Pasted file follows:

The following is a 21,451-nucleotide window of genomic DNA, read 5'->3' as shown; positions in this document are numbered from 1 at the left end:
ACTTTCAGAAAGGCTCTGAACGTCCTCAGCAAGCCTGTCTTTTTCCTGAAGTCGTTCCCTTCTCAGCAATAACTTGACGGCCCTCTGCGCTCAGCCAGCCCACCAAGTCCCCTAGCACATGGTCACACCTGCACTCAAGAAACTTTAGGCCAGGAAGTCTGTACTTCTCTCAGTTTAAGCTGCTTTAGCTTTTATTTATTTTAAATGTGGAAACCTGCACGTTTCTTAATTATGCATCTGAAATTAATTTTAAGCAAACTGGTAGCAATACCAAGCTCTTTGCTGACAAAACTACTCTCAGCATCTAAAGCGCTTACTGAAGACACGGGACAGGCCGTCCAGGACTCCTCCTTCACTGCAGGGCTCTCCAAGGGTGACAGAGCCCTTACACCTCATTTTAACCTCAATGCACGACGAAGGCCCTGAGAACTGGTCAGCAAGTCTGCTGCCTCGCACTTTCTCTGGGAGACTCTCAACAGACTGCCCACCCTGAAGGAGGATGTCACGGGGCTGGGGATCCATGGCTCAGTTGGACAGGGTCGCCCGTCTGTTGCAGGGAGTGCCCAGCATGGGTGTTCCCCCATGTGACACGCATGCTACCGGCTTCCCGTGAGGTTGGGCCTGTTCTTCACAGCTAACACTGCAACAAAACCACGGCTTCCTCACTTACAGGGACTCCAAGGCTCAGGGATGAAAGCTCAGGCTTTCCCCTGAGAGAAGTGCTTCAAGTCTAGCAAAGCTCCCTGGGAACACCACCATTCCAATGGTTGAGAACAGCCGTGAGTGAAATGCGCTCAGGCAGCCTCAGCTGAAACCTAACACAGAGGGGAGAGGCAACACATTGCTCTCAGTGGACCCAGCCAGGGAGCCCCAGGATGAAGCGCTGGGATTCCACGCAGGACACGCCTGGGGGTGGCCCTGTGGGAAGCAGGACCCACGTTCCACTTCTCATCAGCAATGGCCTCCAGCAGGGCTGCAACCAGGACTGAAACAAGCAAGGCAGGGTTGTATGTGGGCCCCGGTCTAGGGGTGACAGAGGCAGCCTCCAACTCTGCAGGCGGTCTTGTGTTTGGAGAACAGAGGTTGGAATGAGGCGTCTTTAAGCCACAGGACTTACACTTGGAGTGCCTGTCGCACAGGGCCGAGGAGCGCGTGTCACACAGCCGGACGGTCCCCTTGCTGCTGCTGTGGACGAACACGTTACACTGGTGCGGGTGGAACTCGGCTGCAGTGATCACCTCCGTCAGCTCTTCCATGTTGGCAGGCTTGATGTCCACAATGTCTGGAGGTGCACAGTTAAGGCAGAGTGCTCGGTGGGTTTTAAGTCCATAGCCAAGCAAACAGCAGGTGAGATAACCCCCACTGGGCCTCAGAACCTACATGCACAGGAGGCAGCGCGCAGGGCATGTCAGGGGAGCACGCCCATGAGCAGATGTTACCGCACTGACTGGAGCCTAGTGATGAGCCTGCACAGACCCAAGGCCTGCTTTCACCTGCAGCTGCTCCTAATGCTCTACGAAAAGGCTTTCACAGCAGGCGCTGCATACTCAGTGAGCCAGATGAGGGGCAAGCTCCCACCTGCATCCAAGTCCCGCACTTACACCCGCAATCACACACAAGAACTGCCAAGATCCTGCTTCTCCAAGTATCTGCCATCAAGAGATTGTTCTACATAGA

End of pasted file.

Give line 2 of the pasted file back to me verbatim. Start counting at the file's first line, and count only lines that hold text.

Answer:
ACTTTCAGAAAGGCTCTGAACGTCCTCAGCAAGCCTGTCTTTTTCCTGAAGTCGTTCCCTTCTCAGCAATAACTTGACGGCCCTCTGCGCTCAGCCAGCCCACCAAGTCCCCTAGCACATGGTCACACCTGCACTCAAGAAACTTTAGGCCAGGAAGTCTGTACTTCTCTCAGTTTAAGCTGCTTTAGCTTTTATTTATTTTAAATGTGGAAACCTGCACGTTTCTTAATTATGCATCTGAAATTAATTTTAAGCAAACTGGTAGCAATACCAAGCTCTTTGCTGACAAAACTACTCTCAGCATCTAAAGCGCTTACTGAAGACACGGGACAGGCCGTCCAGGACTCCTCCTTCACTGCAGGGCTCTCCAAGGGTGACAGAGCCCTTACACCTCATTTTAACCTCAATGCACGACGAAGGCCCTGAGAACTGGTCAGCAAGTCTGCTGCCTCGCACTTTCTCTGGGAGACTCTCAACAGACTGCCCACCCTGAAGGAGGATGTCACGGGGCTGGGGATCCATGGCTCAGTTGGACAGGGTCGCCCGTCTGTTGCAGGGAGTGCCCAGCATGGGTGTTCCCCCATGTGACACGCATGCTACCGGCTTCCCGTGAGGTTGGGCCTGTTCTTCACAGCTAACACTGCAACAAAACCACGGCTTCCTCACTTACAGGGACTCCAAGGCTCAGGGATGAAAGCTCAGGCTTTCCCCTGAGAGAAGTGCTTCAAGTCTAGCAAAGCTCCCTGGGAACACCACCATTCCAATGGTTGAGAACAGCCGTGAGTGAAATGCGCTCAGGCAGCCTCAGCTGAAACCTAACACAGAGGGGAGAGGCAACACATTGCTCTCAGTGGACCCAGCCAGGGAGCCCCAGGATGAAGCGCTGGGATTCCACGCAGGACACGCCTGGGGGTGGCCCTGTGGGAAGCAGGACCCACGTTCCACTTCTCATCAGCAATGGCCTCCAGCAGGGCTGCAACCAGGACTGAAACAAGCAAGGCAGGGTTGTATGTGGGCCCCGGTCTAGGGGTGACAGAGGCAGCCTCCAACTCTGCAGGCGGTCTTGTGTTTGGAGAACAGAGGTTGGAATGAGGCGTCTTTAAGCCACAGGACTTACACTTGGAGTGCCTGTCGCACAGGGCCGAGGAGCGCGTGTCACACAGCCGGACGGTCCCCTTGCTGCTGCTGTGGACGAACACGTTACACTGGTGCGGGTGGAACTCGGCTGCAGTGATCACCTCCGTCAGCTCTTCCATGTTGGCAGGCTTGATGTCCACAATGTCTGGAGGTGCACAGTTAAGGCAGAGTGCTCGGTGGGTTTTAAGTCCATAGCCAAGCAAACAGCAGGTGAGATAACCCCCACTGGGCCTCAGAACCTACATGCACAGGAGGCAGCGCGCAGGGCATGTCAGGGGAGCACGCCCATGAGCAGATGTTACCGCACTGACTGGAGCCTAGTGATGAGCCTGCACAGACCCAAGGCCTGCTTTCACCTGCAGCTGCTCCTAATGCTCTACGAAAAGGCTTTCACAGCAGGCGCTGCATACTCAGTGAGCCAGATGAGGGGCAAGCTCCCACCTGCATCCAAGTCCCGCACTTACACCCGCAATCACACACAAGAACTGCCAAGATCCTGCTTCTCCAAGTATCTGCCATCAAGAGATTGTTCTACATAGA